I will confess, I’m usually open minded to most things, however as an Interior Designer, I can not stand when artwork is hung too high. Frankly it drives me insane. I’m surprised I hold myself back from walking around with a hammer and nails readily armed at a moments notice to pull pictures off walls and correct this horrible fate.
Remember the one simple rule and you too can hang like a pro (and avoid crazy designers punching new holes in your walls).
The 1 Critical Rule to Hanging Artwork:
All art work should be hung at 57″-60″ on center. On center means that the center of the piece should sit at 57 inches. 57-60 inches because that’s the average eye height of a human being. (Like I said it’s so simple!)
The only catch? Rules are made to be broken. Sometimes depending on what you’re looking to do it makes sense to hang lower or higher. Example. If artwork is meant to be viewed from a seated position (ie couch) the eye height naturally will be lower. If you’re looking to make a gallery wall or other massive artwork collection spreading out to both extremes of the wall is fun and unique to do.
Here’s some inspiration for fun ways to hang artwork that we’ve been enjoying for months now.
Grouping smaller frames into a bigger overall layout. Artwork doesn’t have to be expensive to be beautiful. The upper left and lower right were pictures taken during a fall trip to the Berkshire Mountains. The upper right and lower left are simply scrapbook paper (less than $1 each) which can be found at any local craft store.
Staggering picture frames on a wall. These were pictures from one of our fall getaways to the Berkshire Mountains.
Picking a linear center point and hanging frames horizontally. In this example each frame was centered at that magic 60″ height. These photographs were mainly taken on a family trip to Maryland. 2 were from our trip to Grand Manan and the one city scape was taken by my sister.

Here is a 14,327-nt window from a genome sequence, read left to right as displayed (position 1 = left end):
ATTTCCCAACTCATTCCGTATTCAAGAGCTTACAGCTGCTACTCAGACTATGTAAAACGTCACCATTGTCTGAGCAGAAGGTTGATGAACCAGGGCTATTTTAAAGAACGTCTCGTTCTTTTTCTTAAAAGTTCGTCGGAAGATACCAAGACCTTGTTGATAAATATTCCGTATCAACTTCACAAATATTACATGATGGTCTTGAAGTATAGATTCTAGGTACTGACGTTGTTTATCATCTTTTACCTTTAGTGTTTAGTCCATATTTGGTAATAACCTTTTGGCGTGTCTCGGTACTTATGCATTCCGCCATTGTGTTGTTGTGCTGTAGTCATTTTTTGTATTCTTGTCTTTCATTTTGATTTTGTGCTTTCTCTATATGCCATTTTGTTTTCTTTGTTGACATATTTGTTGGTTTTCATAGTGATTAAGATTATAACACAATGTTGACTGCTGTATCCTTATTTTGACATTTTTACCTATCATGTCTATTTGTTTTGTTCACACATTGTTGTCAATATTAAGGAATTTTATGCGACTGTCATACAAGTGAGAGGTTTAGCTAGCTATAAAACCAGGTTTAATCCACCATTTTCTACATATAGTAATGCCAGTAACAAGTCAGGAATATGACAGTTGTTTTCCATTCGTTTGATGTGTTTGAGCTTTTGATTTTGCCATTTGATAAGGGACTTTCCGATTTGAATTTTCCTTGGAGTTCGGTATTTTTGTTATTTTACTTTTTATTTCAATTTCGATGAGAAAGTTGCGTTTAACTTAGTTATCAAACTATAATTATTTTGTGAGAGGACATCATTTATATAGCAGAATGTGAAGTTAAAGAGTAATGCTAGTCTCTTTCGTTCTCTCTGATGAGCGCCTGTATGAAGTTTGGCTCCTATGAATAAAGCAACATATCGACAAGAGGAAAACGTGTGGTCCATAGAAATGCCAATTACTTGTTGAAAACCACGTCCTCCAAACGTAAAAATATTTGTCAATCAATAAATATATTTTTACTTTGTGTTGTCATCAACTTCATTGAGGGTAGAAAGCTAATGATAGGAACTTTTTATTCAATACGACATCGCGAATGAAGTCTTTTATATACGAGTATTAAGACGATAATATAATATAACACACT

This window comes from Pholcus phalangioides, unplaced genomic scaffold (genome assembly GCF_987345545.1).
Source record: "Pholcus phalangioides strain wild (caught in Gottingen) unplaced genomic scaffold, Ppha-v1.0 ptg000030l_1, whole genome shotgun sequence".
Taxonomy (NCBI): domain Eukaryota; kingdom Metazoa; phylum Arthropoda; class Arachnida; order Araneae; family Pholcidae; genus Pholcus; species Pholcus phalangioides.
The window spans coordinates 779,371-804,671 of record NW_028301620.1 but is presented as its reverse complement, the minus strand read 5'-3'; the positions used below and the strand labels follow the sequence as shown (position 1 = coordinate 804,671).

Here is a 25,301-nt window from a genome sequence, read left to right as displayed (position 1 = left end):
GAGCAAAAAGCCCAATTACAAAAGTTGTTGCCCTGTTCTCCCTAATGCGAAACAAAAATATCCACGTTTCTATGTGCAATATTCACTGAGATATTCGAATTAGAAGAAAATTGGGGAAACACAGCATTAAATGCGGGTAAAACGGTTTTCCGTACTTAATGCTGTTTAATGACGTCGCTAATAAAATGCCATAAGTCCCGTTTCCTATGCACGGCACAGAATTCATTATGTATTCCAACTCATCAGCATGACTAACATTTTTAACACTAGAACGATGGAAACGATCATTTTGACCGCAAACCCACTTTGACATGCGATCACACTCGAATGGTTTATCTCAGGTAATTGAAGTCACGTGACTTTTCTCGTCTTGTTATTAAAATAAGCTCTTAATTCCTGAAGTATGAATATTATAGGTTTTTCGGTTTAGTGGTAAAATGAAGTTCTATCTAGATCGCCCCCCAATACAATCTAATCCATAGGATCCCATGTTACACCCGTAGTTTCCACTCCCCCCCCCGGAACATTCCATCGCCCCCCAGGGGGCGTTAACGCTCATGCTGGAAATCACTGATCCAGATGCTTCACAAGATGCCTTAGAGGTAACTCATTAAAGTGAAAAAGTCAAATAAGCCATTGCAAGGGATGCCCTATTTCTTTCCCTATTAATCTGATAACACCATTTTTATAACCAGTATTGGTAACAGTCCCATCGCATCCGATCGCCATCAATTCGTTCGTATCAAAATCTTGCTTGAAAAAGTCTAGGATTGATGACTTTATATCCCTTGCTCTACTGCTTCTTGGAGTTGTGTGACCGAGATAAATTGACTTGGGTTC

Additional linear horizontal example. Another trick to hanging artwork is to have the images in the grouping relate in some way. Be it subject of the pieces (pumpkins) type of artwork (painting) or color palette (deep-toned Autumn colors). This pumpkin tryptic is quick little paintings I’ve done of pumpkins we’ve acquired over the past fall seasons.
Symmetrical grouping. In this example the larger Palisades Amusement Park print is the center and the other smaller prints are evenly balanced on each side. Also this is the only grouping so far that I actually “purchased” artwork. The top left and bottom right were bought off of Etsy for less than $20 each. The Palisades print was from a poster website for around $25. The other 2 pictures were from our engagement. Bottom left is a detailed shot of the Helicopter and the upper right was snapped by my man as I was getting out of the Chopper touching ground for the first time as an engaged lady. It was one of my favorite shots from the day.
I should also point out for all you apartment dwellers out there 90-95% of these pieces were hung using 3-M command hooks. These hooks are worth every penny. No holes, no mess, and super easy to use. Also, sold as most craft stores that send around 40% off coupons. Double thrifty score. After all those inspiring examples in my opinion there’s no reason for anyone to not have artwork on their walls. It makes your place feel lived in, homey, and if you chose artwork that is meaningful you’ll never get tired of looking at it.